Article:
At a time when capital punishment requests are down and some state officials are questioning the cost and overall effectiveness of seeking a death sentence, the issue of what it’s worth to go after this ultimate punishment is getting more scrutiny in Indiana and nationwide. Read more in Indiana Lawyer's in-depth look at the death penalty and the cost of justice.More.

Recent changes impact state justice system

National and state advocates pushing for wrongful conviction reforms judged that Indiana was behind other jurisdictions in strengthening its justice system, but they emphasized that ongoing discussions were a good starting point for the Hoosier legal community.More.

Clinic argues for man's innocence

the Indiana Supreme Court is considering whether to accept a post-conviction case on an issue some say is an important question of law relating to wrongful convictions.More.

Rising number of exonerees reflects flaws in justice system

Convicts are turning to methods that have freed others who were wrongfully convicted, as well as new issues that continue surfacing in the nation's court system.More.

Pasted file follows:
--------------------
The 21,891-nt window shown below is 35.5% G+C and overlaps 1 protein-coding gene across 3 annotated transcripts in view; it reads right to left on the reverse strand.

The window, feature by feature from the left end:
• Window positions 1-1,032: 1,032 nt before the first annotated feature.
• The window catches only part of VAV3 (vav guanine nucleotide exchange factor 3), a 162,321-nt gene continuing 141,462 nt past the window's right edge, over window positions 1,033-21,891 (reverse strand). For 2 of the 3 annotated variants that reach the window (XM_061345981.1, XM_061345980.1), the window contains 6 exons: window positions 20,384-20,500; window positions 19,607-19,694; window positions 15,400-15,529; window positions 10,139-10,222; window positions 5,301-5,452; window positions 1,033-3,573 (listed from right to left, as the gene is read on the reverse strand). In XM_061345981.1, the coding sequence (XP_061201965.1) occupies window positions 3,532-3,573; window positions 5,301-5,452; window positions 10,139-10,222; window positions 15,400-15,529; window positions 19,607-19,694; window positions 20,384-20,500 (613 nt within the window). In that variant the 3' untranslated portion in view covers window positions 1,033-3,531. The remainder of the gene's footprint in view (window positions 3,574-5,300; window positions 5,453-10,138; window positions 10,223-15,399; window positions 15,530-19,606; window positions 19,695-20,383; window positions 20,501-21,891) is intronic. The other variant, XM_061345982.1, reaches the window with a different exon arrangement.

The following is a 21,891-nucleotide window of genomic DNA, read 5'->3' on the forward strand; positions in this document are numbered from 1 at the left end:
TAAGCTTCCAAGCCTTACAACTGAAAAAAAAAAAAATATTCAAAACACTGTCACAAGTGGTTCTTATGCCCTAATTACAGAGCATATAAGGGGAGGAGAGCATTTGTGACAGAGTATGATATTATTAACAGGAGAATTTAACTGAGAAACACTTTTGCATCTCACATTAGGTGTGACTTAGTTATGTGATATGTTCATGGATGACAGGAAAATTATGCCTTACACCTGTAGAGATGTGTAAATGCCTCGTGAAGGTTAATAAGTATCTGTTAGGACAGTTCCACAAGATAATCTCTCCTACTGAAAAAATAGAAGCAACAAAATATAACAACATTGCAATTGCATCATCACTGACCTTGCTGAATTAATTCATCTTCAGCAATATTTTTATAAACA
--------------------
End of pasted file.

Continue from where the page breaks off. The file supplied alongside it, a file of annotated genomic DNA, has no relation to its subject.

Teaming up for change

National, local experts meet in Indiana to discuss juvenile justice.More.

Indiana: Better economic climate

State's legal community successfully rising to recession-related challengesMore.

Lawyers challenge imbalance of power

Budget statute affected juvenile codes and gives the Department of Child Services oversight of judicial decision-making.More.

Attorneys squeezing savings

Bar associations offer discounts, cost-cutting options for legal communityMore.

Money woes 'going to get worse'

County courts, prosecutors, public defenders face tight budgetsMore.

Indiana's legal aid in trouble?

3 legal aid providers discuss the economy's effectsMore.

After exoneration